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Setting the Ballet: La Sylphide

Wednesday, February 9th, 2011

Associate Artistic Director Michelle Martin directing rehearsal for La Sylphide

Choreographed 1836 by August Bournonville, La Sylphide has been a staple of the repertoire of the Royal Danish Ballet for 170 years, and is generally considered to be the most important ballet created during the Romantic period. Though I have been looking forward to staging and coaching this ballet since Stephen announced this season’s programming last winter, I also found myself with some trepidation as he and I prepared to teach the dancers in early January.

When I work in the rehearsal studio with choreographers as they are creating new work, one of my primary responsibilities is to listen and observe, taking both written and mental note of the process and the product. Particularly crucial is that I have a clear understanding of the choreographer’s intentions so that I can help the dancers fully realize the choreographer’s expectations. Trying to apply that same process and sense of accountability to choreography that is nearly two centuries old is intriguing but also very daunting, and requires a lot of advance preparation and research.

Dancers rehearsing the sylph scene

Romantic ballets, in general, have unique aspects of shape and movement, but Bournonville’s work has a very specific aesthetic and theatricality. In setting La Sylphide, and working to fully capture the essence of this ballet, Stephen and I relied on our past experiences as dancers in Bournonville’s work, as well as notes and video recordings. We also had extensive conversations between ourselves and with the dancers about how to best interpret the narrative and tell this wonderful story.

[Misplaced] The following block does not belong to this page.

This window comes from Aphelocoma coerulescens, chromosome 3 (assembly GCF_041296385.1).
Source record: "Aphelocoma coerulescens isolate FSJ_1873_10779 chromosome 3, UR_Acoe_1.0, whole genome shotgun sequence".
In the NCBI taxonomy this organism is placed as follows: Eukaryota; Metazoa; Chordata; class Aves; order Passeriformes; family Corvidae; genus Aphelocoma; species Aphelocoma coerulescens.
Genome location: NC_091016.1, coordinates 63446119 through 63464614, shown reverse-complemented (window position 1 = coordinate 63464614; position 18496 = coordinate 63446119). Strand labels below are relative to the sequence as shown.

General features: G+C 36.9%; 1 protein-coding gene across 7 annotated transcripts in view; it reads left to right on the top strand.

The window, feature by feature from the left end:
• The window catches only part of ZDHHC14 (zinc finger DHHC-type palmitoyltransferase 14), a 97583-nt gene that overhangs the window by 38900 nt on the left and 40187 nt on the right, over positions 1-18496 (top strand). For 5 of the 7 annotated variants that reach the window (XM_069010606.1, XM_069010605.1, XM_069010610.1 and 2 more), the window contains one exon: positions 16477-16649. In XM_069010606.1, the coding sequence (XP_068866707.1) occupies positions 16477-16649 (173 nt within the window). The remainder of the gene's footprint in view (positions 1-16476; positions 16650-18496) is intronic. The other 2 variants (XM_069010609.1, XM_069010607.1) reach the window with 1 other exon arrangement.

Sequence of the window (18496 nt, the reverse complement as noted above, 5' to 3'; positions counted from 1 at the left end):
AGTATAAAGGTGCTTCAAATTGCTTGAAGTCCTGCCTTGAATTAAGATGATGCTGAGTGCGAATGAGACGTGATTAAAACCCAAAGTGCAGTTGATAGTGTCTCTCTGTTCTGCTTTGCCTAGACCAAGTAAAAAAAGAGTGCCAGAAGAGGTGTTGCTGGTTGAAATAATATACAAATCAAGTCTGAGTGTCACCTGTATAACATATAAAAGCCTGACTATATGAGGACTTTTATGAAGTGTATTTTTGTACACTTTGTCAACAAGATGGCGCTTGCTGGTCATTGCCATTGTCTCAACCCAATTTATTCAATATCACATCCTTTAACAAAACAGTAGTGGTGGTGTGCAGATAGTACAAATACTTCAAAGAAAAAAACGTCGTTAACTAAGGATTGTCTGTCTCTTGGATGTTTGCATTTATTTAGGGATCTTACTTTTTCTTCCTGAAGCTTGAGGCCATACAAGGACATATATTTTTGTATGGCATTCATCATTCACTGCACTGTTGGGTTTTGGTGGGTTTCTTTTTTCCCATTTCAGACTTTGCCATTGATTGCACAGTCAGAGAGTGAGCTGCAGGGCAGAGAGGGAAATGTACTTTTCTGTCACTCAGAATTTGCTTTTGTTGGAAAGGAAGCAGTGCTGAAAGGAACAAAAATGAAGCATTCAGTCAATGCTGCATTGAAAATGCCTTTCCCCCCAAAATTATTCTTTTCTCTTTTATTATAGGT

Michelle Martin and dancers rehearsing the fortune-teller scene

Beyond my usual directorial responsibilities, La Sylphide has also given me the rare opportunity to participate onstage in the role of Madge, the Witch. As a dancer I was usually cast in the ingénue roles, so I’m enjoying the chance to portray a darker character. Bournonville’s emphasis on the development of the characters and their interaction makes this role particularly interesting for me and more complex than I’d originally anticipated.

While the responsibility inherent in staging a ballet like La Sylphide definitely offers some challenges, for both the dancers and our artistic team, the simple elegance of the storytelling and brilliant craftsmanship of the choreography have also made it incredibly fulfilling. All of us are looking forward to transitioning from studio rehearsals into the theater this week, anticipating the added energy and theatrical “edge” as we work with the Austin Symphony and the breathtaking scenery and costumes from the Boston Ballet. This marks the first time that Ballet Austin has presented La Sylphide and I’m certain it won’t be the last…

For Tickets and more information about La Sylphide, click here.

 
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